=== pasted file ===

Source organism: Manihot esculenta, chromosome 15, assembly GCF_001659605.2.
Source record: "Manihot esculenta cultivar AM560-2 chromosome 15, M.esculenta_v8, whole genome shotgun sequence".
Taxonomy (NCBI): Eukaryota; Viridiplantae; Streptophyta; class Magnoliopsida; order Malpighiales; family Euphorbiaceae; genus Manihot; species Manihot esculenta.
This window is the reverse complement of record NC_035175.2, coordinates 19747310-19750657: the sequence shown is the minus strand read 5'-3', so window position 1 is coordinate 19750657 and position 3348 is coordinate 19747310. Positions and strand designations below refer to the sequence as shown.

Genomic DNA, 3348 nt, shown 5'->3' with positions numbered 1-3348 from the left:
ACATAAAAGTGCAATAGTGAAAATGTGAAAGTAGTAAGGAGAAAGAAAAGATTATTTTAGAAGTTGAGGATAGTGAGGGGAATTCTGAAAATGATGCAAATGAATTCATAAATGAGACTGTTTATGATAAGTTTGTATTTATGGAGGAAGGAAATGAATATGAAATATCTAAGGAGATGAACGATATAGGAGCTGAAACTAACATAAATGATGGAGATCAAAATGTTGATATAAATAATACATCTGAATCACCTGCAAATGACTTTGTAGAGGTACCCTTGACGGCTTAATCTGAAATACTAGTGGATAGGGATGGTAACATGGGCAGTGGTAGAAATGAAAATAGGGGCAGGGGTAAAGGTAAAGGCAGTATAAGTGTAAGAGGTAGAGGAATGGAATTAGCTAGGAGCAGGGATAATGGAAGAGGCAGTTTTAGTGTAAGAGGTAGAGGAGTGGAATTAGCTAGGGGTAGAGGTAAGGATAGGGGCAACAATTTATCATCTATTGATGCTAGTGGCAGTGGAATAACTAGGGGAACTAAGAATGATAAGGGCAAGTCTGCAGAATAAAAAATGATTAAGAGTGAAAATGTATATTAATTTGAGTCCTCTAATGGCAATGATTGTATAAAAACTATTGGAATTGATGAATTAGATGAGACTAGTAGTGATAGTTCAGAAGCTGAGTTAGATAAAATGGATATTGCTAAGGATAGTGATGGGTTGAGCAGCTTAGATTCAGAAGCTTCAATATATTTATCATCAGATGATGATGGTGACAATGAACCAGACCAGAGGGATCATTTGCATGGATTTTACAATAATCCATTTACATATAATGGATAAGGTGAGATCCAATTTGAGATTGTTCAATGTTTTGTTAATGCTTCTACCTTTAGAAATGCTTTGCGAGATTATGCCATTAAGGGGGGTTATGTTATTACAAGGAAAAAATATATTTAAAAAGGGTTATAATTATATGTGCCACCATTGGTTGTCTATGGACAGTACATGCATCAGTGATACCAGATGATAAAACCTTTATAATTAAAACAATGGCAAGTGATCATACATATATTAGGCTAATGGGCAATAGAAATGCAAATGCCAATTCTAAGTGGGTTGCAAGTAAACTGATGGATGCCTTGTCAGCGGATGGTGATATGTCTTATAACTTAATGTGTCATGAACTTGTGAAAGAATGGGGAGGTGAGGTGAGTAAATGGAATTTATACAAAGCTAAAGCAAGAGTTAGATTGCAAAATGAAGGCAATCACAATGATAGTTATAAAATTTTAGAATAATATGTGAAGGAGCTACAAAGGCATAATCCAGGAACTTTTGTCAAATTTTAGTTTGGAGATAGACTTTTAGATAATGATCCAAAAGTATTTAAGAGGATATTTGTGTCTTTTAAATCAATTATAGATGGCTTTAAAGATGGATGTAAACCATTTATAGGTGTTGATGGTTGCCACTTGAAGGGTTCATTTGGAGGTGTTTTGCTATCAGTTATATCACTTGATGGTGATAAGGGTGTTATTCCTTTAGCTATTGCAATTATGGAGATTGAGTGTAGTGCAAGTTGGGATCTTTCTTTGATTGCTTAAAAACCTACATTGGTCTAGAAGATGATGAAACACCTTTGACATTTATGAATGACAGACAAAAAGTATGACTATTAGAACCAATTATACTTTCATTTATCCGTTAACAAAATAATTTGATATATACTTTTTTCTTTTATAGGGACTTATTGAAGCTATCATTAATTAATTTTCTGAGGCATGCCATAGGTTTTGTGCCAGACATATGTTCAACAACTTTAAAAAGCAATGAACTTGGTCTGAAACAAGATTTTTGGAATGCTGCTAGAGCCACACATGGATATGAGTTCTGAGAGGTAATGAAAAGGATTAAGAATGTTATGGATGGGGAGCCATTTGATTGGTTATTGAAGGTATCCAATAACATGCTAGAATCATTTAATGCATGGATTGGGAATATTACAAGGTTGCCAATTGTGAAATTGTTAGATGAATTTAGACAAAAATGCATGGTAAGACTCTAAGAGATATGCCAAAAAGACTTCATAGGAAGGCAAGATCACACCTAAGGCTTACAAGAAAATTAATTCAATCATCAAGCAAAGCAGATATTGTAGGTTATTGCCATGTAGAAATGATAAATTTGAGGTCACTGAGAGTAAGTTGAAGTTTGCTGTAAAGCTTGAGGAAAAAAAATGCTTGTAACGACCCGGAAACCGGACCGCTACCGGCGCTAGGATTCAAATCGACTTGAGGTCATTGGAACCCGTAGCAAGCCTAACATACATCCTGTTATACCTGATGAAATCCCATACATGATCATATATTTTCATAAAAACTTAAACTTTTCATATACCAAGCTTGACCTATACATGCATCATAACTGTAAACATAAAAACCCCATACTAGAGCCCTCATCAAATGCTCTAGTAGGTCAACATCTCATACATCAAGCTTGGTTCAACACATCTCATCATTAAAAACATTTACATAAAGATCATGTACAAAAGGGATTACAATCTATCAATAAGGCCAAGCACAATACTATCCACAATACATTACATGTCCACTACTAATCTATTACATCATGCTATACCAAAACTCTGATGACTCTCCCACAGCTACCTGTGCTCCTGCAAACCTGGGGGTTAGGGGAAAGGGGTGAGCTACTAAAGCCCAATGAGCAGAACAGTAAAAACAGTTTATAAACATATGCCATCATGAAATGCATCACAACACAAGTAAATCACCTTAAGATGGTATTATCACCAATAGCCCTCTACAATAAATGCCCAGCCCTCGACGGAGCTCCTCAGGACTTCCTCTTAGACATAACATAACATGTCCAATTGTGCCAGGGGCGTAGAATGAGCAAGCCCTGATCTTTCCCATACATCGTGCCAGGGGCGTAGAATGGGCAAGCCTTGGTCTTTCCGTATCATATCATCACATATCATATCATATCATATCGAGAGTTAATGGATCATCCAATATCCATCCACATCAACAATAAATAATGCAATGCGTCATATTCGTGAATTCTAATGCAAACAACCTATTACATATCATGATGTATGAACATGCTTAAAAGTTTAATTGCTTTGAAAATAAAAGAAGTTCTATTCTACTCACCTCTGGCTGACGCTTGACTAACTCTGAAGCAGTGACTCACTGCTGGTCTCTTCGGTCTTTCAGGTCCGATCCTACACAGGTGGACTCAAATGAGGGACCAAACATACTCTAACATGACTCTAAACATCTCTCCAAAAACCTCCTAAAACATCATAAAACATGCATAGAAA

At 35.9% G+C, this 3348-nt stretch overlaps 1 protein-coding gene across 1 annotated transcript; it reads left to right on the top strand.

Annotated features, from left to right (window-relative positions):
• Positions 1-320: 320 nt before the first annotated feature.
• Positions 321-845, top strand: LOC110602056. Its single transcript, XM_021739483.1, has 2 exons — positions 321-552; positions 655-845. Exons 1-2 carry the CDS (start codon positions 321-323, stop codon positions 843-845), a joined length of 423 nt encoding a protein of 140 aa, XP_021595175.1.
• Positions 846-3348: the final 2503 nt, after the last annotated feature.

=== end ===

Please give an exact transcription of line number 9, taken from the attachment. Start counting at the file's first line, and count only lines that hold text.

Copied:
• Positions 1-320: 320 nt before the first annotated feature.